Loss of a Fabric: JASVINDER KAUR
Punjab's Textile Arts
Eighteenth and nineteenth century European travellers and British bureaucrats have been responsible for much of the primary information available on textiles in the Punjab.
Landmark events like major exhibitions in Victorian England and the documented exhibits provide insights into the volume of trade with Europe and the arts that flourished in that period. These are supplemented with monographs from colonial India, volumes on “Industry and Art of Punjab,” District Gazetteers which were meticulously drawn by district commissioners of the area giving invaluable information.
J. Forbes Watson who was reporting on the products of India to the Secretary of State for India compiled a volume “The Textile Manufactures and the Costumes of the People of India” in 1866.
He collected specimens of all the important textiles manufactures of India and put them in eighteen volumes forming one set. This contained 700 samples and swatches were cut from one big piece. Twenty such sets were distributed in Great Britain and India.
He called these “Twenty Industrial Museums” and says “If we attempt to induce an individual or a nation to become a customer, we endeavour to make the articles which we know to be liked and needed, and these we offer for sale. We do not make an effort to impose on others our own tastes and needs, but we produce what will please the customer and what he wants. The British manufacturers follow this rule generally; but he seems to have failed to do so in the case of India, or to have done it with so little success, that it would almost appear as if he were incapable of appreciating Oriental tastes and habits”.
This entire exercise was to enable British manufacturers to study Indian tastes and imitate indigenous designs.
B. H. Baden Powell wrote a volume in 1872 on “Manufactures and Arts of Punjab” and Lockwood Kipling produced a comprehensive report on Punjab industry in 1877 for the “Journal of Indian Art.” These volumes along with other works of that period are of utmost importance to trace the history of Punjab craft and to illustrate further the flourishing textile traditions of the period.
The Punjab Connection of Shawl
It is generally believed that when Ranjit Singh, the Emperor of Punjab, conquered Kashmir, shawl weaving was confined to Kashmir alone. After the Great Famine of Kashmir in 1833 and other economic reasons many weavers came and settled in Punjab and weaving colonies were established in Amritsar, Ludhiana, Nurpur, Gurdaspur, Sialkot and Lahore, etc.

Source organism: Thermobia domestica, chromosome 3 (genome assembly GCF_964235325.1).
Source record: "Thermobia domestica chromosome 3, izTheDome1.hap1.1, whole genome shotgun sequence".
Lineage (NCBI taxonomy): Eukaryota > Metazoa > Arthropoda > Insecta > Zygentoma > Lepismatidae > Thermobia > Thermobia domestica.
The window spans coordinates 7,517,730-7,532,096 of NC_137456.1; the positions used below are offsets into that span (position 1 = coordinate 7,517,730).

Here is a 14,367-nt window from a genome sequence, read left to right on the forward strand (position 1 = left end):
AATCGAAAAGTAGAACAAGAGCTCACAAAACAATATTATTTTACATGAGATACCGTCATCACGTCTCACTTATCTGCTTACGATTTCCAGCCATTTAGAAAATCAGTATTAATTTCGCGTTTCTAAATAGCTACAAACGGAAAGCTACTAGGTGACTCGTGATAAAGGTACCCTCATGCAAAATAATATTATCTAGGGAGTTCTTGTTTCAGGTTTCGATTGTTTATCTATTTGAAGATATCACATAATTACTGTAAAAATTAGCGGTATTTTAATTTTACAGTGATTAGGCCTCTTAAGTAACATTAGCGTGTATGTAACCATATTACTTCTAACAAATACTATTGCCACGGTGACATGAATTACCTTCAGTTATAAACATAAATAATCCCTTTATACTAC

Punjab made some of the finest shawls under Sikh patronage.
The quality of the Punjab shawls is better marked by the award that they won at an exhibition held in Lahore in 1873.
At that time there were 300 factories manufacturing shawls where both Amli (embroidered) and Kani (woven or so called jamavar) shawls were made. Amritsar made some indigo dyed shawls with gold or tilla embroidery.
At one point there were as many as 6,493 weavers in Amritsar alone. In the catalogue of “Indian Art” at Delhi 1903, Sir George Watt lists different types of products which were exhibited at this big event.
He wrote: “One of the superb amlikar (embroidered) do-shala in the Exhibition is No-20 a shahpasand shawl exhibited by Trailakhaya Dass of Murshidabad and Dacca. It is presumed to be very considerably over 100 years old and to have been made in Amritsar. It has been priced at Rs 6,900 and sold to His Highness the Nizam of Hyderabad.”
The shawl industry in Punjab was over 200 years old and had some of the finest workers working here. He further says that several shawls from Amritsar were exhibited by Khan Muhamed Shah, Saifudin, and Davi Sahai Chamba Mall. These included shawls, rumals, and chaddars which would take many pages to describe.
Good quality shawls are almost non existent in Punjab today.
Gold printing industry existed in Punjab in the 19th century but there is no sign of it today. Tinsel (gold or silver) printing was done with gold or silver leaf.
Cloth was first printed with a thin paste of kharia mitti (mud), suresh (fixer) and gond (glue) using water. To the design made with the paste, a leaf of gold or silver foil was applied. The foil was sold in the form of a book where one foil was separated from the other by a sheet of tissue paper in the same manner as mithaa-ee (sweet) shops or paan shops use the virk (silver paper) today This type of work was known as nik-ka-kam.